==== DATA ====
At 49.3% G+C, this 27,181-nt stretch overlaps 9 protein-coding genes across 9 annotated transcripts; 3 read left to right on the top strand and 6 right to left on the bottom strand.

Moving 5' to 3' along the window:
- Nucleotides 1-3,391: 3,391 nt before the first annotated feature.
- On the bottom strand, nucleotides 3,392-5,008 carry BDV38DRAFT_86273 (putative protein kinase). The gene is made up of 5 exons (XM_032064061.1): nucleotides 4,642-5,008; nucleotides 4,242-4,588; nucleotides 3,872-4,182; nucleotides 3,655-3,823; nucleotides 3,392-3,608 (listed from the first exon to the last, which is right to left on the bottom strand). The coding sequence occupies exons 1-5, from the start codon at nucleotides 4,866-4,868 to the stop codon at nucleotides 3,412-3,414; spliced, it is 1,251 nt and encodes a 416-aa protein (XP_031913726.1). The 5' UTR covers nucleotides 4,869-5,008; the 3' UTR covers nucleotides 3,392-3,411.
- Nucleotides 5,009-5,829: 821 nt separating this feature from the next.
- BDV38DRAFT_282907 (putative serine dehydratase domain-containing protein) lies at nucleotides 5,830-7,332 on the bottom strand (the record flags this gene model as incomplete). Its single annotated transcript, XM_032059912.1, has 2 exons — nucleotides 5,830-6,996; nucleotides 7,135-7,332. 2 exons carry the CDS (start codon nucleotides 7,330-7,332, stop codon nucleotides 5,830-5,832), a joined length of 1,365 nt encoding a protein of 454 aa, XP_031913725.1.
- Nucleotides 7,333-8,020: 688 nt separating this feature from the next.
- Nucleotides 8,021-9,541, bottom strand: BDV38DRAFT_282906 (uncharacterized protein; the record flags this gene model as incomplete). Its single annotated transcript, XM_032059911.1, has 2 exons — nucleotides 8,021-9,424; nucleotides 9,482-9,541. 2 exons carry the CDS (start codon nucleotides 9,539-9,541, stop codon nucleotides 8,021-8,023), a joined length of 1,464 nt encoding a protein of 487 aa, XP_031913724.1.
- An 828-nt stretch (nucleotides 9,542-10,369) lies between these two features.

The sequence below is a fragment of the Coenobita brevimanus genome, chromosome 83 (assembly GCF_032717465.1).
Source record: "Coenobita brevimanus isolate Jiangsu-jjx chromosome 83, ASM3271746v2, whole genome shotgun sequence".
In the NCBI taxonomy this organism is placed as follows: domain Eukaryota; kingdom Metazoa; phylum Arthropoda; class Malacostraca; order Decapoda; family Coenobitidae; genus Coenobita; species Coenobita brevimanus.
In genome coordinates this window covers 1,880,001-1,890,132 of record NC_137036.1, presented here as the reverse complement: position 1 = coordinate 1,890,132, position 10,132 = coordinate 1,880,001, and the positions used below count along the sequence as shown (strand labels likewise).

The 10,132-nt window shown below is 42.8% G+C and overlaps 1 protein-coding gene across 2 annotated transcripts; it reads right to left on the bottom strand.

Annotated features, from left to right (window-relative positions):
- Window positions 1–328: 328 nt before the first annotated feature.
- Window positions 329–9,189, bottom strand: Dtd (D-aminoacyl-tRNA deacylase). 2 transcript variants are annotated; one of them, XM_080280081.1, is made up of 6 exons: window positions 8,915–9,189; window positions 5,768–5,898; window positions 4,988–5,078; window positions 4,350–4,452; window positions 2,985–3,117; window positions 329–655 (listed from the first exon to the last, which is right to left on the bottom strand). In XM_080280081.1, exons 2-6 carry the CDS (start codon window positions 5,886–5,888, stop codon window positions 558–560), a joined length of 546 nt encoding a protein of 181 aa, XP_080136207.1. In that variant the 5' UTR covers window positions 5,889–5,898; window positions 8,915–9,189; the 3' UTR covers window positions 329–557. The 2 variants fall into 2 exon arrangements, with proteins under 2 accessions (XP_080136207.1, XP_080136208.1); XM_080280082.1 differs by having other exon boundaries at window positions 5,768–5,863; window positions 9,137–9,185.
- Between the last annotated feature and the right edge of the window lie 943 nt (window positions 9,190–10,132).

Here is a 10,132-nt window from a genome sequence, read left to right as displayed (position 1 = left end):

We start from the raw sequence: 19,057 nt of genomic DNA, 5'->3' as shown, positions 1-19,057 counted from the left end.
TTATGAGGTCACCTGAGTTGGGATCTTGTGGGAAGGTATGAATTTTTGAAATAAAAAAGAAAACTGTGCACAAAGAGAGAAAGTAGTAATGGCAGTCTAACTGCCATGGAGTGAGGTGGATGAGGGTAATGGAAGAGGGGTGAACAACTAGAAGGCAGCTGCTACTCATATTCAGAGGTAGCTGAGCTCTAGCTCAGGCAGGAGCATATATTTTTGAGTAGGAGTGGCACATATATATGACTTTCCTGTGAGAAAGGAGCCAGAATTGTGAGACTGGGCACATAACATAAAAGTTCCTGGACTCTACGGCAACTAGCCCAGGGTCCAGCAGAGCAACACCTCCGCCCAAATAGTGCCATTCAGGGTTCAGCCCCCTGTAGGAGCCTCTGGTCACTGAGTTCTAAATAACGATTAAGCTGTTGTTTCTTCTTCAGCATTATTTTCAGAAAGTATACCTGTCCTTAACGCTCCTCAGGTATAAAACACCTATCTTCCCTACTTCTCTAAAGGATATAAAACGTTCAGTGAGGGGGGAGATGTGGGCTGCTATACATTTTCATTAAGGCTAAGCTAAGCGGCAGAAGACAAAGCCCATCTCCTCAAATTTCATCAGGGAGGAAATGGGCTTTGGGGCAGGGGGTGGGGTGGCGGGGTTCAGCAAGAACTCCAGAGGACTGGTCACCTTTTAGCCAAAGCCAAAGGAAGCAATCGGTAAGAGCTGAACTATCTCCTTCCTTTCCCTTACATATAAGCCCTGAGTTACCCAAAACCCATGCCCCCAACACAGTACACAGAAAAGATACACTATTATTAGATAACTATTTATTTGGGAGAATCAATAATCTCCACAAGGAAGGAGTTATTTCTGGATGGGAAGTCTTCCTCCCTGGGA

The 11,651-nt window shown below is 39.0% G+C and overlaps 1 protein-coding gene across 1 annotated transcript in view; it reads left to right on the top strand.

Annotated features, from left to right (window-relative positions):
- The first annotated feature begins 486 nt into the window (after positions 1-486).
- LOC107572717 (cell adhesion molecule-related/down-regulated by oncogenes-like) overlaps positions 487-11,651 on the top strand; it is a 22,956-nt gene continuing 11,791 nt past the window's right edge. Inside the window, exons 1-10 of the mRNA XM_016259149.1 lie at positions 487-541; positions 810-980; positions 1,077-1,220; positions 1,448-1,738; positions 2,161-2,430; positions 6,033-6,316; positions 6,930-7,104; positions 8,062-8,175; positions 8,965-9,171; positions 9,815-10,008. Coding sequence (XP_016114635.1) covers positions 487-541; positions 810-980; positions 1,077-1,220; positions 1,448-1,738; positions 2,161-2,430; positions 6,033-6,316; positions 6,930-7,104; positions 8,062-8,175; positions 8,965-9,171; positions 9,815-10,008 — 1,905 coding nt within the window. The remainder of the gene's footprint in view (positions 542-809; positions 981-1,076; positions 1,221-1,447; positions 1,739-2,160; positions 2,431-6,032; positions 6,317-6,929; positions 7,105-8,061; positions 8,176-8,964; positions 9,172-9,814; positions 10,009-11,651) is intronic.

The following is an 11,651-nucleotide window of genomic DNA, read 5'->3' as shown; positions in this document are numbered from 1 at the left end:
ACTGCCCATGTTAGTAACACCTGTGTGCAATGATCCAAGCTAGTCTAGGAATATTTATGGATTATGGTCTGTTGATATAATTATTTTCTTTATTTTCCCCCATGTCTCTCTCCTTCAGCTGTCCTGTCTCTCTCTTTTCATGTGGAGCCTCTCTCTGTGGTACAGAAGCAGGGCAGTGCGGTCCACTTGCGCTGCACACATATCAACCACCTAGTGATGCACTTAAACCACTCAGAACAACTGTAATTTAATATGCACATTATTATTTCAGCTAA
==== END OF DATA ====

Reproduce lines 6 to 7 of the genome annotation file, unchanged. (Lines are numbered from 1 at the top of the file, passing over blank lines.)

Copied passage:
- BDV38DRAFT_282907 (putative serine dehydratase domain-containing protein) lies at nucleotides 5,830-7,332 on the bottom strand (the record flags this gene model as incomplete). Its single annotated transcript, XM_032059912.1, has 2 exons — nucleotides 5,830-6,996; nucleotides 7,135-7,332. 2 exons carry the CDS (start codon nucleotides 7,330-7,332, stop codon nucleotides 5,830-5,832), a joined length of 1,365 nt encoding a protein of 454 aa, XP_031913725.1.
- Nucleotides 7,333-8,020: 688 nt separating this feature from the next.